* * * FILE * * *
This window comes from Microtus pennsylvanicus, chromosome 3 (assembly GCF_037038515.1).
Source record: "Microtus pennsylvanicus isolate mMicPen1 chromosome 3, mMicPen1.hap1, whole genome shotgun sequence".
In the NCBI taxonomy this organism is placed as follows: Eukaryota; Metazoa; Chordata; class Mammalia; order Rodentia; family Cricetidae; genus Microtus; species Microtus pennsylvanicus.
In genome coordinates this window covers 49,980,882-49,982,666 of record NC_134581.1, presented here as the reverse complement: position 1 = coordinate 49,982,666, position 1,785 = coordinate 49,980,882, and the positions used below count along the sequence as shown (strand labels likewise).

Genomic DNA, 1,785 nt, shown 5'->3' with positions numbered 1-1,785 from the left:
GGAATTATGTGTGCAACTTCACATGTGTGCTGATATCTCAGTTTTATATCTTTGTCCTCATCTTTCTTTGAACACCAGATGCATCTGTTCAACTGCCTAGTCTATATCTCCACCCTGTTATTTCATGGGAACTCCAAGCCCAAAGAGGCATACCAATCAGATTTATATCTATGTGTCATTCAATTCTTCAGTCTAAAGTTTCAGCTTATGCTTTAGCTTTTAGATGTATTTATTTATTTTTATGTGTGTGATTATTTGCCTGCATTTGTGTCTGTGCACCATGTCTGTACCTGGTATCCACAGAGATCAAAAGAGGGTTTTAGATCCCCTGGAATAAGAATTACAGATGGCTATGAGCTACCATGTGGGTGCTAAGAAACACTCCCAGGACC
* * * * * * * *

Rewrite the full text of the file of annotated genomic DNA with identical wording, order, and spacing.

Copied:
This window comes from Microtus pennsylvanicus, chromosome 3 (assembly GCF_037038515.1).
Source record: "Microtus pennsylvanicus isolate mMicPen1 chromosome 3, mMicPen1.hap1, whole genome shotgun sequence".
In the NCBI taxonomy this organism is placed as follows: Eukaryota; Metazoa; Chordata; class Mammalia; order Rodentia; family Cricetidae; genus Microtus; species Microtus pennsylvanicus.
In genome coordinates this window covers 49,980,882-49,982,666 of record NC_134581.1, presented here as the reverse complement: position 1 = coordinate 49,982,666, position 1,785 = coordinate 49,980,882, and the positions used below count along the sequence as shown (strand labels likewise).

Genomic DNA, 1,785 nt, shown 5'->3' with positions numbered 1-1,785 from the left:
GGAATTATGTGTGCAACTTCACATGTGTGCTGATATCTCAGTTTTATATCTTTGTCCTCATCTTTCTTTGAACACCAGATGCATCTGTTCAACTGCCTAGTCTATATCTCCACCCTGTTATTTCATGGGAACTCCAAGCCCAAAGAGGCATACCAATCAGATTTATATCTATGTGTCATTCAATTCTTCAGTCTAAAGTTTCAGCTTATGCTTTAGCTTTTAGATGTATTTATTTATTTTTATGTGTGTGATTATTTGCCTGCATTTGTGTCTGTGCACCATGTCTGTACCTGGTATCCACAGAGATCAAAAGAGGGTTTTAGATCCCCTGGAATAAGAATTACAGATGGCTATGAGCTACCATGTGGGTGCTAAGAAACACTCCCAGGACC